Unfortunately, if the reader does not have the same base knowledge on the subject and breadth of vocabulary as the author, the book is an arduous read. For instance, he refers to over 40 theorists and significant authors. Many of them are mentioned briefly and only in relationship to one another.Also the third chapter mentions functional rationality, but I did not know it was synonymous to instrumental and technical rationality until a footnote in chapter 5. That shows my weakness though, not Starrett's.

If you want "Leadership Studies for Dummies" this is not the book for you. For novices in this subject area, it is a good starting point for a scholarly overview of the study of leadership. For scholars, it creates "big picture" connections.

(Chapter titles: Exploring Excursions, Excursions into the Sociology of Action, Leadership and Charisma, Leadership of Flawed Institutions, Leadership in the Postmodern Context, Leadership in the Social Drama, The Drama of Leadership, The Education of Leaders)

Kari - Published on Amazon.com


Now for less than two Sterling pounds on abebooks:

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Managing culture change: can it ever be ethical?

Managing culture change: can it ever be ethical? | Leadership, Management and EVOLVABILITY | Scoop.it

Culture management is an area of human resource policy and practice where concern with ethical issues has been sparse.

There is some work on developing cultures that will uphold and promote ethical behaviour, and some examination of how aspects of organizational justice might be overridden by culture campaigns which “focus on shaping values related to performance without adequate regard for ethical and legal consequences”.

Maybe this lacuna exists because many of the advocates of culture management were schooled in corporate strategy or change management, where there is little attention paid to questions concerning the ethical integrity of managerial behaviour and its ethical consequences for employees. Indeed,

Drake and Drake suggest that many advocates of culture management regard humanitarian values, self- actualization, and individualism as receiving undue emphasis.

This is particularly worrying given that culture management is not only part of the repertoire of human resource management (HRM), but also a first order concern, setting the direction and “tone” for the rest of employment policy within an organization...

In HRM it provides the frame of reference within which such processes as recruitment, selection and assessment, performance and reward management and development take place.

As culture management initiatives are usually attempted when the organization has to confront some major change in its business environment, their growing frequency over the last ten years makes consideration of the ethical domain very urgent.

This article intends to address corporate culture management as an ethical issue by: 

• considering the claims made to justify corporate culture management;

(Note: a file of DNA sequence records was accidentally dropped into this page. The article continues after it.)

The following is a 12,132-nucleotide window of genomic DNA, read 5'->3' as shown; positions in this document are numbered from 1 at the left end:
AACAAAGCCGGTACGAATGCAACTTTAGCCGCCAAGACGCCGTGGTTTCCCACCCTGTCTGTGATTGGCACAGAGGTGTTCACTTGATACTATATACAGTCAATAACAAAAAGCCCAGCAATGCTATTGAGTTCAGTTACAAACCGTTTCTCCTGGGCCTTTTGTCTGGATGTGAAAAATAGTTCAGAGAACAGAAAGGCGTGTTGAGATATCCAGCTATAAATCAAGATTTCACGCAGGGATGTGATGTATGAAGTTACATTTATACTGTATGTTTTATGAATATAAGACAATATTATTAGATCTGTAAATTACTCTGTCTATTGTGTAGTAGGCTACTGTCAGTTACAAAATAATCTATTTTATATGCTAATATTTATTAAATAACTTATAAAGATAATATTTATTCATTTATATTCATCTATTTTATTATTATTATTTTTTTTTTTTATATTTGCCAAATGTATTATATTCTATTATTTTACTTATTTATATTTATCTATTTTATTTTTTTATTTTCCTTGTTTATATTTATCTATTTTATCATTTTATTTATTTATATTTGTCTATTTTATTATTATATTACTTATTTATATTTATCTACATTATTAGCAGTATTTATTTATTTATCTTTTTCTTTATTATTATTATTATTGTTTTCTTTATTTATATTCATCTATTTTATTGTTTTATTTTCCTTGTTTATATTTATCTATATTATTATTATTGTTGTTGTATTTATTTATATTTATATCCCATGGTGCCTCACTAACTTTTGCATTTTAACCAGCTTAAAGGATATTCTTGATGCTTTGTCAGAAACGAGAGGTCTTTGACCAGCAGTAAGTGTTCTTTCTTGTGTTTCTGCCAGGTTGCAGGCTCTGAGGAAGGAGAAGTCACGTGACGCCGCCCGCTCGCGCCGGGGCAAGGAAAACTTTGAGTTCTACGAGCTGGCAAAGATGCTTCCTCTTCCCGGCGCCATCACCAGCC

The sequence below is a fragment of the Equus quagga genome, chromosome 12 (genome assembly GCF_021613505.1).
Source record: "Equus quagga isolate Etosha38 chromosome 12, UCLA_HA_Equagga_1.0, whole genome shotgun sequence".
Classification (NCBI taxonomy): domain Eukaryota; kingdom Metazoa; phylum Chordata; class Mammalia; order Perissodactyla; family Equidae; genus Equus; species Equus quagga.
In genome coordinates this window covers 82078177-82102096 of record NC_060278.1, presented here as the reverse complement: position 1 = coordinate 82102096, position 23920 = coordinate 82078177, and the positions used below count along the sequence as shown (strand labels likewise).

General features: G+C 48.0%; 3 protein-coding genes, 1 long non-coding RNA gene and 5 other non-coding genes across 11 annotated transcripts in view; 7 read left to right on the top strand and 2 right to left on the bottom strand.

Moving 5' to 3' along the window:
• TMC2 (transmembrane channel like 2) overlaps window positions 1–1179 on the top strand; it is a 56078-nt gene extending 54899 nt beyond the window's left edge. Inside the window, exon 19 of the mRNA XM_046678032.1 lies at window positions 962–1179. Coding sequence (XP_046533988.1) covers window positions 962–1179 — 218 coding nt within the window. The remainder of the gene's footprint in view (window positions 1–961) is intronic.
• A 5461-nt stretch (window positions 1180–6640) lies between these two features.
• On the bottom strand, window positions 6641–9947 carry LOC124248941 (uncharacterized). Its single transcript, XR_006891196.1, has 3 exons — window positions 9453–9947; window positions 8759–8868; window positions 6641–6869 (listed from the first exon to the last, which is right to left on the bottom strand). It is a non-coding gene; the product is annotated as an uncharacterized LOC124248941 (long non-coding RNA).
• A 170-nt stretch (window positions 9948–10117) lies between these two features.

• identifying where ethical issues might arise in the process of corporate culture change; 

• illustrating these issues by reference to two recent cases of corporate culture change; 

• reflecting on an ethical framework that can be used to interpret and potentially guide corporate culture management initiatives. 

The article concludes that corporate culture management is arguably the most difficult area of HRM in which to achieve ethical behaviour.

>> Should read:

  • Ethics, Virtuousness, and Constant Change




  • An insight on the Ethics of Managing Change:


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Mhd.Shadi Khudr's comment, August 29, 2:56 PM
Best of regards
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Leadership for Success

Leadership for Success | Leadership, Management and EVOLVABILITY | Scoop.it

Becoming the Success MasterBeing a diagnostician is like espionage. After many years of interviewing thousands of people failing to thrive, I realized that too many of them just stumble through life like playing a game of poker without knowing the rules.

Nimble Jack is one of the casualties of this dilemma, who, wisely enough, sought out a personal coach.

He is the hero and inspiration for this book.

He invited me regularly to his office as his personal coach and also to act as a proxy in handling challenging cases in his role as counselor for his company.

He mastered my dynamic model of influence and the psychology of winning which are prime levers that drove his performance from good to great.

>>> Book Review:

Modern life owes a lot to Proverbs 23, “As a man thinketh, so shall he be.” Not only has this line from the Bible become the cornerstone of the teachings of Tony Robbins, Zig Ziglar, and others in the self-improvement and self-actualization movement, it’s also inspired millions of people to achieve their goals in life...


>>> Available on googleplay:


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Mhd.Shadi Khudr's comment, August 26, 7:36 AM
Thumbs UP for Richard Lloria
Ricard Lloria's comment, August 26, 10:08 AM